In some ways, it took a global pandemic for us to consider new ways to navigate life. This includes institutions that have been steeped in traditional procedures for decades, such as the judicial system.
While we needed to find ways to continue critical legal processes, it has actually forced us into the same century as the rest of the world and opens the possibility for judicial reform embracing new technology.
Technology and the Law: New Bedfellows?
Recently, the global law firm of Baker, McKenzie published a report entitled “The Future of Disputes: Are Virtual Hearings Here to Stay?” The report begins,
“The COVID-19 pandemic will have long-lasting effects on our society and economy. It has already forced us to re-evaluate how we socialize, work and conduct business, and has fundamentally changed the way we resolve disputes and administer justice.”
The respondents to a survey they took about the future of virtual judicial proceedings was a mixed bag, but essentially came down to a vote of “yes” to a hybridized version of implementing technology into judicial systems. But what will that look like?
Considering What That May Look Like in New York
Here in New York, the Commission to Reimagine the Future of New York’s Courts has been working on just that. The Commission was appointed last year to study how technology could serve to reform our current way of navigating the legal justice system as well as how these methods could be practically and safely implemented.
On April 5, they released two reports. The first one was focused on the ways that technology could be applied to improve trial practices amid our current situation and into the future. The second focused on paving the way to ensure that procedures would be kept safe, effective, and fair.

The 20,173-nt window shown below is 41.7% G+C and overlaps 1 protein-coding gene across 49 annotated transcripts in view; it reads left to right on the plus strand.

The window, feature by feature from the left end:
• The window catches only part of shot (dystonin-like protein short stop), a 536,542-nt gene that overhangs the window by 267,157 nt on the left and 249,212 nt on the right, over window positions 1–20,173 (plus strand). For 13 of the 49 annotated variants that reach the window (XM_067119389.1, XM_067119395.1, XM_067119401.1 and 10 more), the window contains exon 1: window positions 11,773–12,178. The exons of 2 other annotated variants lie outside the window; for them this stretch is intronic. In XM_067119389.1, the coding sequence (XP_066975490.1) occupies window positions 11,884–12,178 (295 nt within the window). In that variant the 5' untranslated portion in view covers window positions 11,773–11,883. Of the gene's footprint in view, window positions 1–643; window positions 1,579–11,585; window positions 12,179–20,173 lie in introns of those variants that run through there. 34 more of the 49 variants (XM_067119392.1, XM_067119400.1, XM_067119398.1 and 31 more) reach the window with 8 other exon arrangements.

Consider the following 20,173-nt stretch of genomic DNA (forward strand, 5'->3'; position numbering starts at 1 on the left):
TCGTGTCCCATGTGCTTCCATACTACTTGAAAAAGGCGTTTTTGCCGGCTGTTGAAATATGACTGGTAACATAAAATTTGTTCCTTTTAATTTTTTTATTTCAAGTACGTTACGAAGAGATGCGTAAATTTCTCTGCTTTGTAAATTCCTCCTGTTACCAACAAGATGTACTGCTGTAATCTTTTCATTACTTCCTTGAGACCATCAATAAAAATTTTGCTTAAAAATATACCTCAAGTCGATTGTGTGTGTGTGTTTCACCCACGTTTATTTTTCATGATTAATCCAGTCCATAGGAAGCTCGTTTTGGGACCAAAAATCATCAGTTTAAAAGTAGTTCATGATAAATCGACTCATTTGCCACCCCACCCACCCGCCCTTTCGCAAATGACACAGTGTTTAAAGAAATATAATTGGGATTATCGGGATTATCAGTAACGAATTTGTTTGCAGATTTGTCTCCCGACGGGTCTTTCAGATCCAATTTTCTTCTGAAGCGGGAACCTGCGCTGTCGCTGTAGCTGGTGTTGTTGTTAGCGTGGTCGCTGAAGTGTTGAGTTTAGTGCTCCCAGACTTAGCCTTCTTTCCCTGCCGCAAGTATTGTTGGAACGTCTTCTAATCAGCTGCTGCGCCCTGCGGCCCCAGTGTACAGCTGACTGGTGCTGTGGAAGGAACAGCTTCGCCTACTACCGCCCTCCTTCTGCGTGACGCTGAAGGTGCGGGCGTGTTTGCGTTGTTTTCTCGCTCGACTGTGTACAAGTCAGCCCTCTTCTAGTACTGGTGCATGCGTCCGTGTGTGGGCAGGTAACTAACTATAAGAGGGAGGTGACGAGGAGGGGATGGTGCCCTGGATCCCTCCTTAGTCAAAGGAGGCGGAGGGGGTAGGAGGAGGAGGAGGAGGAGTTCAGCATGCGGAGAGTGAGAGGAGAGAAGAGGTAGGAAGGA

The first report, entitled “Report and Recommendations of the Future Trials Working Group” offered a roadmap for NY courts to evaluate the impact of technology on the system, focusing on “equal access to justice, efficiency, reliability, ease of use and financial cost.” It looked at which practices could be most greatly benefited from this technology, including transcription, trial by videoconferencing, remote testimony, and even the constitutionality of remote trial by jury.
The next steps proposed by the group went further to suggest looking at partnerships that could place the correct technology infrastructure in courtrooms, ways to ensure that uniform rules are implemented for the use of technology in the courtroom, and developing and implementing protocols and procedures for remote applications, among other matters, to further the possibility of moving the legal justice system into the 21st century.
Embracing Technology Has Forever Changed the Way We Do Business
Private industry found ways to embrace and implement technology during the pandemic, with most feeling that it will positively impact the way we do business well into the future. Perhaps the legal justice system can learn a few things from private industry that will enhance the future of our courts here in Brooklyn and throughout the state. For now, we will watch and wait.
Navigating the legal justice system can be overwhelming, even in the most normal of times. No one should face the criminal justice system alone.
If you have been charged with a crime in Brooklyn, you need a firm that will aggressively fight for your rights. At Bukh Law Firm, we have a proven track record of fighting for the rights of our clients. Contact us for a free case review.